Saturday, June 21, 2014

One angry flyboy

June 21, 2014

If you’ve been following along here at Between the Keys you know I enjoy living in the country. I know for some there is nothing like the big city, and I confess I love to visit New York and soak up the electric vibe. You see, the real upside of country living is we can go to the city and find hotels. City dwellers can’t come to the country and find our vibe in resorts, bed & breakfasts or campgrounds.

Of course, city dwellers are probably a lot safer from summer’s one great menacing presence. It’s not what you might think. It’s not snakes, spiders, bears, bats, bees or ticks. It’s the Ruby-throated hummingbird.

I kid you not.

The ruby-throated hummingbird is the smallest breeding species of bird found in the eastern USA and Canada. They’re small, tiny even, but they’re one full ounce of pure wily aggression. (If they even weigh that much.) And this morning one nasty little flyboy put me in my place.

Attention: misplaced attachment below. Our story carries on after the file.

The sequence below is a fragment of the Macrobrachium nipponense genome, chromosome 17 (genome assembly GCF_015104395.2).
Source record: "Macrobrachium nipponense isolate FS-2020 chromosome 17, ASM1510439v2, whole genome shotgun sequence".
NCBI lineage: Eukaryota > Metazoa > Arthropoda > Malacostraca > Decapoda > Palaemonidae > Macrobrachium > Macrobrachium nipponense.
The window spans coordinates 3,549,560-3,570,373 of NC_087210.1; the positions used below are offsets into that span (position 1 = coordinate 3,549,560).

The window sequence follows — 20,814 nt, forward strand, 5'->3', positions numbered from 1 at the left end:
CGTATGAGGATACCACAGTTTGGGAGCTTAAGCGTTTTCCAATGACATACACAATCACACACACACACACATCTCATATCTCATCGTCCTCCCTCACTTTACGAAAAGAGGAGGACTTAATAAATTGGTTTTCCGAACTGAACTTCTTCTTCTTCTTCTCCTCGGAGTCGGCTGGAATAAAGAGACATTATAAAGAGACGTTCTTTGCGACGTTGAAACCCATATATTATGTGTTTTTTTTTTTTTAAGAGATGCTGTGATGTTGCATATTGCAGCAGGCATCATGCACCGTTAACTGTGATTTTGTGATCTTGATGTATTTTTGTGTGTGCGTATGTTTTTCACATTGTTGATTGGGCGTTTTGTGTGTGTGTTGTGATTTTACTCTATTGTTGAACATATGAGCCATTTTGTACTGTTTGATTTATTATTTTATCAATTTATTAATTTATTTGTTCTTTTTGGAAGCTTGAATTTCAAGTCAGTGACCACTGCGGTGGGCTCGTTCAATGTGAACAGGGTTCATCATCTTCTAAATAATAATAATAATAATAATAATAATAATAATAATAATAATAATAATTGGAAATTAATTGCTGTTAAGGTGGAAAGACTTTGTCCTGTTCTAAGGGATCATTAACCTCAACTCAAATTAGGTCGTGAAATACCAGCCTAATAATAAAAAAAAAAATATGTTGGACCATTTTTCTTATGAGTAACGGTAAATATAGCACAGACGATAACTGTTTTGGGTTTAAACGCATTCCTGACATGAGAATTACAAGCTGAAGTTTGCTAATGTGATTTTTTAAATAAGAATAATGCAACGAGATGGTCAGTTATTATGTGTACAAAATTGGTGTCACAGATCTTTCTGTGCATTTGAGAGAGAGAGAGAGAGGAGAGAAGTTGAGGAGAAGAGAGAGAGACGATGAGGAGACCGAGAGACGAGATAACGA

I kid you not.

It was my own fault. I knew last evening his favorite feeder (I put out two feeders) was empty and instead of refilling it then, I waited until this morning. Mistake one. I was sitting at my desk, playing around on Twitter, when a flash of movement caught my eye. I paused and looked out the window to find the hummingbird hovering, staring right at me through the glass with his beady little eyes. I ignored him. Mistake two.

When my coffee cup ran dry, I decided I’d refill his feeder (having made nectar last night in preparation) while the k-cup machine brewed my coffee. I stepped outside on the patio to get the feeder and there he was, lurking in the maple tree. I took the feeder off the hook and the little ingrate dive-bombed me!

I filled the feeder as quickly as humanly possible and carried it back to the hook. I barely got it up when he came at me again. This time he hovered in front of my face and chittered in his high-pitched voice. I’m sure I was not painted in a favorable light even though I’d just provided fresh go-go juice.

I hear and obey, oh Master. I’ll never allow the feeder to run dry again.


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